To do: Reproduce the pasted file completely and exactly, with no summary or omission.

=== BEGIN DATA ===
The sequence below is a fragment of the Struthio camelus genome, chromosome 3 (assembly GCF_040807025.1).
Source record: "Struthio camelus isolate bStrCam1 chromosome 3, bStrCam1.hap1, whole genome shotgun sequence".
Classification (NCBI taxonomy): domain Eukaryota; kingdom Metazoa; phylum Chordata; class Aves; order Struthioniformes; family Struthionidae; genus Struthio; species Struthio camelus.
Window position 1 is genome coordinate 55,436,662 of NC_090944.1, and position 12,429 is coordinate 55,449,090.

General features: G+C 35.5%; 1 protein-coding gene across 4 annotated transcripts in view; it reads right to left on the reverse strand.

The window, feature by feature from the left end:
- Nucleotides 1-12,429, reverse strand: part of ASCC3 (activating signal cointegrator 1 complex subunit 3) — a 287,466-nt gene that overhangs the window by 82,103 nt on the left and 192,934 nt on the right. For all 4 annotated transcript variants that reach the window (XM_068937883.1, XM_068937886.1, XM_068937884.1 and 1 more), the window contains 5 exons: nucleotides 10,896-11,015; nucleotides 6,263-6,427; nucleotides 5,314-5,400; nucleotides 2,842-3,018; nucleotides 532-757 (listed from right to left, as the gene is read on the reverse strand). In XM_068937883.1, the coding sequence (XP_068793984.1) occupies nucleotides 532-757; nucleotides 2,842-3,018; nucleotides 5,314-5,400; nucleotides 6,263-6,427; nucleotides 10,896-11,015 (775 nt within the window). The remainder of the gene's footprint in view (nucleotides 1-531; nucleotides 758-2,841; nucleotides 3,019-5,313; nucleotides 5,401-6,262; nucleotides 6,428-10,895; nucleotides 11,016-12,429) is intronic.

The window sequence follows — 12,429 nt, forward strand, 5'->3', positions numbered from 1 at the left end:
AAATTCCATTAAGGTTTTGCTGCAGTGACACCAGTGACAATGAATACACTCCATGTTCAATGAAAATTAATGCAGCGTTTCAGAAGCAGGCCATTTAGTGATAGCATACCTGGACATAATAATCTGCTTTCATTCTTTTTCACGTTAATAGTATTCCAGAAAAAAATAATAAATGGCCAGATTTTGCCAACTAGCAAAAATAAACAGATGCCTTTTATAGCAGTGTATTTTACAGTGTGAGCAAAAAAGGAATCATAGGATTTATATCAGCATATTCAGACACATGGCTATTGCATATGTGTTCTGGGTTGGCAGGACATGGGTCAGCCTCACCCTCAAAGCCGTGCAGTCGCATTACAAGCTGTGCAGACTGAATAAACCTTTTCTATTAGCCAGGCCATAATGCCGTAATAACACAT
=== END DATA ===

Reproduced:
The sequence below is a fragment of the Struthio camelus genome, chromosome 3 (assembly GCF_040807025.1).
Source record: "Struthio camelus isolate bStrCam1 chromosome 3, bStrCam1.hap1, whole genome shotgun sequence".
Classification (NCBI taxonomy): domain Eukaryota; kingdom Metazoa; phylum Chordata; class Aves; order Struthioniformes; family Struthionidae; genus Struthio; species Struthio camelus.
Window position 1 is genome coordinate 55,436,662 of NC_090944.1, and position 12,429 is coordinate 55,449,090.

General features: G+C 35.5%; 1 protein-coding gene across 4 annotated transcripts in view; it reads right to left on the reverse strand.

The window, feature by feature from the left end:
- Nucleotides 1-12,429, reverse strand: part of ASCC3 (activating signal cointegrator 1 complex subunit 3) — a 287,466-nt gene that overhangs the window by 82,103 nt on the left and 192,934 nt on the right. For all 4 annotated transcript variants that reach the window (XM_068937883.1, XM_068937886.1, XM_068937884.1 and 1 more), the window contains 5 exons: nucleotides 10,896-11,015; nucleotides 6,263-6,427; nucleotides 5,314-5,400; nucleotides 2,842-3,018; nucleotides 532-757 (listed from right to left, as the gene is read on the reverse strand). In XM_068937883.1, the coding sequence (XP_068793984.1) occupies nucleotides 532-757; nucleotides 2,842-3,018; nucleotides 5,314-5,400; nucleotides 6,263-6,427; nucleotides 10,896-11,015 (775 nt within the window). The remainder of the gene's footprint in view (nucleotides 1-531; nucleotides 758-2,841; nucleotides 3,019-5,313; nucleotides 5,401-6,262; nucleotides 6,428-10,895; nucleotides 11,016-12,429) is intronic.

The window sequence follows — 12,429 nt, forward strand, 5'->3', positions numbered from 1 at the left end:
AAATTCCATTAAGGTTTTGCTGCAGTGACACCAGTGACAATGAATACACTCCATGTTCAATGAAAATTAATGCAGCGTTTCAGAAGCAGGCCATTTAGTGATAGCATACCTGGACATAATAATCTGCTTTCATTCTTTTTCACGTTAATAGTATTCCAGAAAAAAATAATAAATGGCCAGATTTTGCCAACTAGCAAAAATAAACAGATGCCTTTTATAGCAGTGTATTTTACAGTGTGAGCAAAAAAGGAATCATAGGATTTATATCAGCATATTCAGACACATGGCTATTGCATATGTGTTCTGGGTTGGCAGGACATGGGTCAGCCTCACCCTCAAAGCCGTGCAGTCGCATTACAAGCTGTGCAGACTGAATAAACCTTTTCTATTAGCCAGGCCATAATGCCGTAATAACACAT